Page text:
/* bar your param all night long */

Seems to work for me.


As @ElvedinHamzagic points out, if Foo contained an object which allocated memory, that object might not be freed. This complicates things further.

A more general example:

class Foo() {
  std::vector<int> Stuff;
      : Stuff(42)
      /* default constructor deliciousness */

    Foo(Bar myParam)
      new (this) Foo();
      /* bar your param all night long */

Looks a bit less elegant, for sure. @JohnIdol's solution is much better.

@Stormenet 2011-03-24 20:05:25

Its seems it is not something advised to do as you can read at the end of 10.3

@Deadcode 2012-11-12 10:45:04

It seems to me the only downside of this is that it adds a little overhead; new(this) tests if this==NULL and skips the constructor if it does.

@Lightness Races in Orbit 2014-11-26 23:42:07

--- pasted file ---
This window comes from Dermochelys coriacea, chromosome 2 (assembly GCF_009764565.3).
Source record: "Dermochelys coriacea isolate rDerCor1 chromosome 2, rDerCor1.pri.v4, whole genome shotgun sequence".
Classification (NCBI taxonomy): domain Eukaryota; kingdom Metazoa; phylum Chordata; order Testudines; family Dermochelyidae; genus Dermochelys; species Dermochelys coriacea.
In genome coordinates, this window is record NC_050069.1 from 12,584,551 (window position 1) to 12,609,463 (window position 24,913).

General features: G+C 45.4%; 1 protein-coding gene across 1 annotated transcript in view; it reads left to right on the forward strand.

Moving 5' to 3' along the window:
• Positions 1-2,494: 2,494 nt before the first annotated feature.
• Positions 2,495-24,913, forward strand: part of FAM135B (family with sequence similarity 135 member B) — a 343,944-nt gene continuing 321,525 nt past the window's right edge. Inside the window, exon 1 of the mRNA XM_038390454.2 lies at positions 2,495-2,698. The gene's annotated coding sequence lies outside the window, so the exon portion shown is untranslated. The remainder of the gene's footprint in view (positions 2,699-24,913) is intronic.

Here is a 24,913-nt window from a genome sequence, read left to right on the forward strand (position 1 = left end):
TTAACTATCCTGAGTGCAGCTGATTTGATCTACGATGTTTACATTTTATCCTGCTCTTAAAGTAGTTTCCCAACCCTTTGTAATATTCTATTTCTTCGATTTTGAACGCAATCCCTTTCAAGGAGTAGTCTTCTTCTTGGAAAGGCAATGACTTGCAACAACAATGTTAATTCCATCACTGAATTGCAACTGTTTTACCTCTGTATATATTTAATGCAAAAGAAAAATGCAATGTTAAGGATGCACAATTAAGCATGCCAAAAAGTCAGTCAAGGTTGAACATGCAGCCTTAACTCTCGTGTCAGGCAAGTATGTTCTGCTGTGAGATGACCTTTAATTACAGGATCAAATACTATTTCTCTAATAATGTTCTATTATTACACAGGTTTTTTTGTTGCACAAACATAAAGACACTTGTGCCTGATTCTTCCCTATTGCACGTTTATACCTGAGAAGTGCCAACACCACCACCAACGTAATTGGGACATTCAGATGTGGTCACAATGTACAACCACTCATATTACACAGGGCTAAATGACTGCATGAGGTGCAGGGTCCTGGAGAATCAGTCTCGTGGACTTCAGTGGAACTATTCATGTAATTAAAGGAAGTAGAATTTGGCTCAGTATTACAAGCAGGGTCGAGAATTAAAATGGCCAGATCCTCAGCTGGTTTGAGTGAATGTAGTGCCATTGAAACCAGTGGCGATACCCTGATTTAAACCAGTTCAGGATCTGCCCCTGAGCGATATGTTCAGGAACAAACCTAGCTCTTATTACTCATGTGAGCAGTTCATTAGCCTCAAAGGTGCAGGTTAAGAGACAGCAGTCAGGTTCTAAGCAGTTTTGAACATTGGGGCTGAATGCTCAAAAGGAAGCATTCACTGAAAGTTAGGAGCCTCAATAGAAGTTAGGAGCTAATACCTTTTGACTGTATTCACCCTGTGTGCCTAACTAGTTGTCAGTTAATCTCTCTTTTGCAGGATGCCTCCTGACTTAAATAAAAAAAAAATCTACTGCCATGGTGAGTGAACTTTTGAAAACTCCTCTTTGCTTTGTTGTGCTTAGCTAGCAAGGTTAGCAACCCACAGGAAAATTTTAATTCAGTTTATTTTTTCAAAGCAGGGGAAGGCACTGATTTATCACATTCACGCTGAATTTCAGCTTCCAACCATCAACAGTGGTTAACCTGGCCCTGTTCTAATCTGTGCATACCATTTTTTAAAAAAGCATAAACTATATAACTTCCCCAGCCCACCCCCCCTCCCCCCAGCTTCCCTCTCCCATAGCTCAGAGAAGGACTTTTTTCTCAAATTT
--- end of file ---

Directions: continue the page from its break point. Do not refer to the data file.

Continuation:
This is almost certainly UB.

@holgac 2015-01-13 01:46:19

Doesn't this theoretically call constructors of fields more than once? Compilers might be fixing it but you can't really trust that. Besides, although not a great idea, I might have some class members in Foo that change static/global variables in their constructor, so I would expect them to do that operation twice with that code.

@Elvedin Hamzagic 2015-06-10 10:21:39

This is really evil. Suppose that you're allocating memory in that constructor, and deallocating it in destructor. No memory will be freed.

@Elvedin Hamzagic 2015-06-10 11:21:54

But you can still escape from disaster if you call the destructor explicitly: this->~Foo();, before new (this) Foo();

@lyngvi 2015-06-10 11:46:35

@ElvedinHamzagic: Good point (holgac got this as well); updated post.

@Stormenet 2015-06-10 13:34:18

@lyngvi can't edit my previous comment... Anyhow, this is the new location it seems:

@Ben Voigt 2018-03-18 17:35:03